Former Chief Minister Datuk Yong Teck Lee said the people are wondering if there is, indeed, a bigger threat to Sabah's security and the people's safety than what was claimed by the authorities.
Yong said the unconvincing police explanation that the shooting spree was the work "budak nakal" (naughty children) using air guns that shoot "guli" (marbles) only made the people more sceptical about the identity and motive of the shooters. "The sooner the police come up with coherent and clear information, such as the probable motives of the shooters, the easier it would be for the public to comprehend what is happening and for people to spot possible trouble makers and report to the police," said Yong in a statement, Wednesday.
The Sabah Progressive Party (SAPP) President also pointed out that CCTV images of the attacks showed the alleged shooters as young adults, not teenagers.
"It is safe to conclude that the groups of shooters know their way driving around the city and had planned and executed the shootings in an organised fashion in a couple of hours and then disappeared.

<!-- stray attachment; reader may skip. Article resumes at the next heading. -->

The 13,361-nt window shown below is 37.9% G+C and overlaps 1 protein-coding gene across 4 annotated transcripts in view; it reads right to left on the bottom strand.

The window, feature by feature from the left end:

"Is there a lapse in information gathering by CID, Special Branch, Rela, Civil Defence, JKKKs, JKDBs and other components of the local security network?" he asked.
He lamented that at the moment, the police are either not forthcoming with information or have no clue as to what is happening right under their noses in the State capital where the police top brass reside.
"It even took the police three days to clarify that the widely-circulated photos of two persons handcuffed sitting on the floor in a police facility as not that of the shooters in the city.
"As though it is not worrying enough that the police have had no fore knowledge of the shooting spree, the police seem at a loss even with the benefit of hindsight and after reviewing evidence gathered," Yong said.
He added it was equally worrisome when the Deputy IGP blamed Sabah's long coastline for the possible smuggling of air guns used in the shooting, indicating that the weapons were brought in from the Philippines.
"This amounts to a glaring admission that Sabah's borders are still not sufficiently secured by Esscom.
If air guns can be smuggled and used in Kota Kinabalu by organised gangs, then it follows that real guns and bullets can be similarly smuggled into Sabah," he said.